Dozens of homeless people have found warmth and protection from the late December snowfall thanks to a new partnership between the City of Federal Way and FUSION.
Beginning on December 26, several inches of snow blanketed the Puget Sound area. Coupled with the freezing temperatures, snow and ice meant quick fixes were needed to help vulnerable members of the Federal Way community.
The city has partnered with FUSION to secure extra beds for families at the Pete Andersen FUSION Family Center, the only emergency shelter available in Federal Way for families. FUSION’s human services network connections were used to provide rooms for single adults or adult couples in need of shelter at two hotels in Federal Way and Kent.
“We’re in a place where, I’m touching wood, we haven’t turned anyone away yet,” said Dorsol Plants, FUSION program manager who works at the Pete Andersen FUSION Family Center, Dec. 30.
As of Jan. 4, FUSION has helped house four families and 34 others in shelter options, Plants recorded. Several neighboring towns supported each other during the blizzard and did their best to prevent homeless families or individuals from leaving their communities to protect themselves from the elements, he added.
In previous years, the city has worked with organizations such as Catholic Community Services to provide emergency overnight shelters for gatherings at the city day center or at local churches.
With the surge in COVID-19 infections and staff shortages among human service organizations, Federal Way needed a new option.
“The city got it and FUSION stepped in and said, ‘Let’s talk and see what we can figure out,” said Sarah Bridgeford, director of community services for the City of Federal Way. “Without them, it wouldn’t be possible.
This year’s model allows for the same amount of accommodation capacity as the city offered in 2020, Bridgeford said, although the number of people seeking shelter is higher than in the past two years.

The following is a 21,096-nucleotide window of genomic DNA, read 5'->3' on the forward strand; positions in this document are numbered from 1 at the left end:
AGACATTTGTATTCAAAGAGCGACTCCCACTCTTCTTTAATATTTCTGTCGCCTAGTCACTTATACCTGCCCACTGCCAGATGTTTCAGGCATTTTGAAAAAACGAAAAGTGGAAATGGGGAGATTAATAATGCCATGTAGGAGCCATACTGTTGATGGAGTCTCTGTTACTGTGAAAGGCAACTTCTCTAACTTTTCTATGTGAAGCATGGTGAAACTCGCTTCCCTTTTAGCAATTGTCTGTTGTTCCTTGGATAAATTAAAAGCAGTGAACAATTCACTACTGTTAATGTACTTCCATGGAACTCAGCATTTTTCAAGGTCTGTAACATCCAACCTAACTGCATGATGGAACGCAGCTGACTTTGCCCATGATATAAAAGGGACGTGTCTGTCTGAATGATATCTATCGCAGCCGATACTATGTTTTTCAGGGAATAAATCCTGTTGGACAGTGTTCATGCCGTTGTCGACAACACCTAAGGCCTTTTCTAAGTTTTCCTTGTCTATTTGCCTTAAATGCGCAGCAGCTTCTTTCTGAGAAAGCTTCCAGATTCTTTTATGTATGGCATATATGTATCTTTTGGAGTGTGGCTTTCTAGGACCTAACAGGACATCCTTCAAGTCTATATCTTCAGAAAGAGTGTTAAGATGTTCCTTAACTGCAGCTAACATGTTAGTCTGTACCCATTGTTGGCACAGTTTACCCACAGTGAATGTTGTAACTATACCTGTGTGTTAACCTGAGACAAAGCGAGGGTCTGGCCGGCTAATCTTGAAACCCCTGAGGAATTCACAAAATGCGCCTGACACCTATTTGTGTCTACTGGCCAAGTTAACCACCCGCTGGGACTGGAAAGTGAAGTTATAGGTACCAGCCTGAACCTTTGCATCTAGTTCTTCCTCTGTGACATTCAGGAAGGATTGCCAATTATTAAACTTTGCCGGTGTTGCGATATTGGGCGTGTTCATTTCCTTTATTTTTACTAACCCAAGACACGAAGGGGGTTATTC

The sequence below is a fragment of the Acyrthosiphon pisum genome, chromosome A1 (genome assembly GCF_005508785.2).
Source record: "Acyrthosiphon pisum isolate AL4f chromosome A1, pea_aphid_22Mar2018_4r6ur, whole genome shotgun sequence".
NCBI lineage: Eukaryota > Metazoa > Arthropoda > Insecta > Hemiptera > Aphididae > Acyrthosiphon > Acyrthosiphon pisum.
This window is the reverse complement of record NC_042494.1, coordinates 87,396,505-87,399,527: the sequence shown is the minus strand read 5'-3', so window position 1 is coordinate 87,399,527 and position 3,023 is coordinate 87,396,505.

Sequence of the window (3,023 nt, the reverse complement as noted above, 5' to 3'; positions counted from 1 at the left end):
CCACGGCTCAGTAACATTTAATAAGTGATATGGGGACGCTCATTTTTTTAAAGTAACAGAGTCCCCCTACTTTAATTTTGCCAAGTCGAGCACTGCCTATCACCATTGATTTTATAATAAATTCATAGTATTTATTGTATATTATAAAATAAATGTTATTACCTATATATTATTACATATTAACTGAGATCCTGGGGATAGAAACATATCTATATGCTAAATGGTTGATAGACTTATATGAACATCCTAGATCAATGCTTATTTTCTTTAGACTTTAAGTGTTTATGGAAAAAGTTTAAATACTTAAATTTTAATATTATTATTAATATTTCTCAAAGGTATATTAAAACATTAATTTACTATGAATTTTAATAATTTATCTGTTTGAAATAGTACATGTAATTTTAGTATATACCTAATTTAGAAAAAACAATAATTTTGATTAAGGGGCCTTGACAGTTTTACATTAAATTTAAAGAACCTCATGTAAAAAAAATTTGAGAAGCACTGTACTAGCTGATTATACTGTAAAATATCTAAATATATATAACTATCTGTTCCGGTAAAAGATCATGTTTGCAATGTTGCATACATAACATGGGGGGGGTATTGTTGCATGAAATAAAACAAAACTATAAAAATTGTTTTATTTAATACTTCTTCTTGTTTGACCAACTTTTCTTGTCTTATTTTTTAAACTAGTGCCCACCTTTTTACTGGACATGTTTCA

FUSION will provide emergency weather shelter to the city if needed until the end of 2022 with a plan to return to a rally shelter with nonprofit staff, Bridgeford said. The ongoing relationship allows for adjustments to prepare for the next weather period and “make it a smoother process overall,” she said.
The city will also provide a future hotel option in reserve and in case an overflow is required, she added.
“Because we pivoted the plan so closely to the severe weather event, we had no accommodation planned,” Bridgeford said of the December snowstorm. “FUSION worked hard to develop relationships with the hotels using some contacts from other vendors to make sure there was an option to get people inside during the freezing weather. “
Dorsol Factories and FUSION Executive Director David Harrison personally provided transportation for some people who were referred to FUSION accommodation options. These car trips have created a space to ask their passengers how they ended up homeless, learn more about their backgrounds and ask them what their goals are.
Grocery gift cards were provided to people staying at the shelter and hotels, and Federal Way City Council member Jack Walsh delivered a van full of fresh produce from the Federal Way Senior Center food bank. Several employees of the FUSION family center brought a suitcase and stayed at work for five or six nights, for several shifts, Harrison added.
“It was a big wave of community support from all over to make sure people weren’t sleeping outside, that they were warm and dry and that they had something to eat,” said Harrison.
Plants, who has worked in the human services field since 2007, said the violent weather event provided an opportunity to treat people properly, especially those who may have been injured or did not feel at home. comfortable with service providers in the past.
“There is a real opportunity to show the ‘human’ part of human services,” he said. Some people in shelters have great needs and most have mental health issues, he said. It can be hard to keep the human side up when times turn negative, but that’s when it matters most, he said.
On Christmas night, Plants would set up cots and prepare the foyer of the family center for shelter guests to arrive the next day. Several families already residing at the family center came down to find out what was going on and immediately asked how they could help, he said.
Throughout the week transporting people to the shelters, Plants encountered a man who had lived homeless in the Federal Way area for about 20 years.
“He has a wealth of knowledge. He considers himself a citizen, he just doesn’t have an address, ”Plants said.
As the camp beds were filled on a freezing cold night in late December, the man was one of the last people to enter. The man wanted to make sure people he knew didn’t sleep on the streets if he didn’t have to, Plants said.
“When I say the community has come together,” Plants said, “that also includes homeless members, whom we forget can contribute just as much. ”